Does Your District Need a Coach? How ICSM Makes it Work

Districts across Michigan who applied for the Early Literacy Grant or the Literacy Coaches Grant this month may be wondering the same thing: How do I pay an experienced Coach in my district the $37,500 allotted  to support multiple buildings and dozens of teachers targeting literacy instruction and assessment?

I won’t claim to be a magician, but I’ve been working with teachers in a variety of school districts for the last two years, and I can give you my best summation of the key factors that have helped make my coaching work run smoothly, and how to get the biggest bang for your buck.

Hire a Contractor: Too often, districts (including principals and teachers, themselves) want to yank a highly-effective teacher from the classroom and place them in the role of a coach, and more often than not, it doesn’t work. There’s a big difference between working with second grade children and automatically shifting to working with degreed adults. By hiring an outsider, like the Instructional Coaching Services of Michigan, whose emphasis is not only on developing systems for professional learning, but also training teachers in coaching mindsets, you allow principals and teachers to witness what really good coaching looks like. When teachers are playing the role of instructor and coach, everyone begins to wonder about evaluations, pay, time allocation, and overall trust in getting the work done.

I currently work for a school in Genesee County who hired me from a referral. Although not always easy to walk into a new school and start coaching, the principal, her teachers, and I agreed that we needed time to get to know each other, as well as what the stakeholders wanted from the school. My “outsider perspective” has allowed me to integrate work from the variety of schools and universities that I work with to determine what was best (and simplest) for this particular school. I’m happy to say that I’m in my second year of work with the teachers, and they are working hard, they are engaged as writers, they support each others’ growth, and they are loving it! Oh, and did I mention the kids are loving writing too?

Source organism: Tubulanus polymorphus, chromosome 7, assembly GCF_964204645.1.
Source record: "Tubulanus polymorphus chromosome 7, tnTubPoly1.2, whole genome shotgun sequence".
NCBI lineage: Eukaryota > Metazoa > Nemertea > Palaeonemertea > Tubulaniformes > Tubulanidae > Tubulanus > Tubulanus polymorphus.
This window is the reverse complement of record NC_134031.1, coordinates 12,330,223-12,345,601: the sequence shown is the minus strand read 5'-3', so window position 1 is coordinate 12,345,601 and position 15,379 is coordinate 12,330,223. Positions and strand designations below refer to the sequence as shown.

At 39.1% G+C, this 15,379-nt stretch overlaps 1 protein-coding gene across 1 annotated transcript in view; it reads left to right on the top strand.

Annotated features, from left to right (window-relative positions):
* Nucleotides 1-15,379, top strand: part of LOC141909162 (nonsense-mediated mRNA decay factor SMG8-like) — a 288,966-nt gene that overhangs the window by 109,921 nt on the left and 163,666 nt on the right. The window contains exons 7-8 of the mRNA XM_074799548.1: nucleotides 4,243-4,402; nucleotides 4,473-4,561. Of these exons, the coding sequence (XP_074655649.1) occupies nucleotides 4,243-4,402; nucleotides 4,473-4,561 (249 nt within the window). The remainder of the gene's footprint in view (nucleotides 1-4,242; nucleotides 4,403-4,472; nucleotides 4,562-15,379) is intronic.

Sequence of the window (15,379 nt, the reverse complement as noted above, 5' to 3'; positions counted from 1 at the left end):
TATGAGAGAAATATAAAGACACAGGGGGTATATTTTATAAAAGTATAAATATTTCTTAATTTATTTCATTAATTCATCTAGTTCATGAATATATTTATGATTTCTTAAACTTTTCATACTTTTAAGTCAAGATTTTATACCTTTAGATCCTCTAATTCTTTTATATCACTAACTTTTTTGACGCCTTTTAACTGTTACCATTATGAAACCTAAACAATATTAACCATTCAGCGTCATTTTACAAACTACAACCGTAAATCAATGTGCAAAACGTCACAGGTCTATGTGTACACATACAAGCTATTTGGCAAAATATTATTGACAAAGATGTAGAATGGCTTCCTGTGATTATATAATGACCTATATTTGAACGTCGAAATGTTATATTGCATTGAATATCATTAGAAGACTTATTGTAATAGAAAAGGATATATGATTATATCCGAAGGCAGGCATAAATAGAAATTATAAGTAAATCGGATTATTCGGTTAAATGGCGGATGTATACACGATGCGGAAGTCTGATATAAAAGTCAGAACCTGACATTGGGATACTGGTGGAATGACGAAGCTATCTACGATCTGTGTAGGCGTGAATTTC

Negotiate a Contract: By hiring from the outside, you remove the red-tape sometimes associated with the hierarchy of the teaching community. There are fewer hard feelings when a contracted coach visits the classroom and begins building relationships that model mature, professional behaviors, dialogue, and teaching. The contract you create with your coach should lay out the different services the coach is able to provide along the way; the time of the interaction with teachers; and the specified outcomes to be achieved (also known as a coaching plan), with the primary focus on teacher instruction that impacts student learning.

Each contract I write for a school includes an outline of anticipated services, but it also comes with a roadmap of where the school is, and what sequence of professional learning and feedback is needed to move forward. As soon as the principal and I share this common vision, we bring it to the staff to ensure they trust the judgment in planning, implementation, and reflection for continuous improvement. We also want their feedback. This, single handedly, has been the most helpful piece of my work as a coach thus far. I wouldn’t do business any other way. As for the budget, I visit at least once a week and facilitate Professional Development sessions for 25 teachers during release time for a single building, and the budget is a fraction of what the Michigan Department of Education has distributed.